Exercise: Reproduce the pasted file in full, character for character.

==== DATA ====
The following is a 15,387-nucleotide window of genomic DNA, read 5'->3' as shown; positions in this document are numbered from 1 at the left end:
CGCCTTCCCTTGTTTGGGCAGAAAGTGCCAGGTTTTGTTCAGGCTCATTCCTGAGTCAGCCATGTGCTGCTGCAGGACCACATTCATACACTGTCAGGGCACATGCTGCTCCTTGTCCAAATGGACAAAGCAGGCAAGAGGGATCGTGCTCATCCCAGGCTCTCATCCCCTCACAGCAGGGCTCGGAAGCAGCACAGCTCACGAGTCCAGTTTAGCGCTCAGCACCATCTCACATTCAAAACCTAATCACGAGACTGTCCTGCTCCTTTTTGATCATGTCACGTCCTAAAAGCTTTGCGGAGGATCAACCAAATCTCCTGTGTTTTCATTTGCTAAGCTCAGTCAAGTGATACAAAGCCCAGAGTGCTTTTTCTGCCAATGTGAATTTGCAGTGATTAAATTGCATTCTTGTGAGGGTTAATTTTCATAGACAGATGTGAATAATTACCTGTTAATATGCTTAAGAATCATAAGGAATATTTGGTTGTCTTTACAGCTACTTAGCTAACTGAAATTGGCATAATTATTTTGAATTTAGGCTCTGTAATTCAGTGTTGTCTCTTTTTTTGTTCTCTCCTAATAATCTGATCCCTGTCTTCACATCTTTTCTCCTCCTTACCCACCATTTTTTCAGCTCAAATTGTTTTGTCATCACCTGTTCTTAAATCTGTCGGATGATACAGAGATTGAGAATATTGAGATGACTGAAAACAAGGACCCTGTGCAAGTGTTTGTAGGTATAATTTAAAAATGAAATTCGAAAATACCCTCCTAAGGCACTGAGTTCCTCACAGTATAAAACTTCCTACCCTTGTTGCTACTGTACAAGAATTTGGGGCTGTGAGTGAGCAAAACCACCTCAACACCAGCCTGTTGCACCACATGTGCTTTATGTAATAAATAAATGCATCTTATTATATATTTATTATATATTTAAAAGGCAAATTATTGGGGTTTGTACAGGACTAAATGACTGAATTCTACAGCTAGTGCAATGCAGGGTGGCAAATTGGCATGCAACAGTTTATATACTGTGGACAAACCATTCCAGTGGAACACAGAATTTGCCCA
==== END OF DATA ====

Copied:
The following is a 15,387-nucleotide window of genomic DNA, read 5'->3' as shown; positions in this document are numbered from 1 at the left end:
CGCCTTCCCTTGTTTGGGCAGAAAGTGCCAGGTTTTGTTCAGGCTCATTCCTGAGTCAGCCATGTGCTGCTGCAGGACCACATTCATACACTGTCAGGGCACATGCTGCTCCTTGTCCAAATGGACAAAGCAGGCAAGAGGGATCGTGCTCATCCCAGGCTCTCATCCCCTCACAGCAGGGCTCGGAAGCAGCACAGCTCACGAGTCCAGTTTAGCGCTCAGCACCATCTCACATTCAAAACCTAATCACGAGACTGTCCTGCTCCTTTTTGATCATGTCACGTCCTAAAAGCTTTGCGGAGGATCAACCAAATCTCCTGTGTTTTCATTTGCTAAGCTCAGTCAAGTGATACAAAGCCCAGAGTGCTTTTTCTGCCAATGTGAATTTGCAGTGATTAAATTGCATTCTTGTGAGGGTTAATTTTCATAGACAGATGTGAATAATTACCTGTTAATATGCTTAAGAATCATAAGGAATATTTGGTTGTCTTTACAGCTACTTAGCTAACTGAAATTGGCATAATTATTTTGAATTTAGGCTCTGTAATTCAGTGTTGTCTCTTTTTTTGTTCTCTCCTAATAATCTGATCCCTGTCTTCACATCTTTTCTCCTCCTTACCCACCATTTTTTCAGCTCAAATTGTTTTGTCATCACCTGTTCTTAAATCTGTCGGATGATACAGAGATTGAGAATATTGAGATGACTGAAAACAAGGACCCTGTGCAAGTGTTTGTAGGTATAATTTAAAAATGAAATTCGAAAATACCCTCCTAAGGCACTGAGTTCCTCACAGTATAAAACTTCCTACCCTTGTTGCTACTGTACAAGAATTTGGGGCTGTGAGTGAGCAAAACCACCTCAACACCAGCCTGTTGCACCACATGTGCTTTATGTAATAAATAAATGCATCTTATTATATATTTATTATATATTTAAAAGGCAAATTATTGGGGTTTGTACAGGACTAAATGACTGAATTCTACAGCTAGTGCAATGCAGGGTGGCAAATTGGCATGCAACAGTTTATATACTGTGGACAAACCATTCCAGTGGAACACAGAATTTGCCCA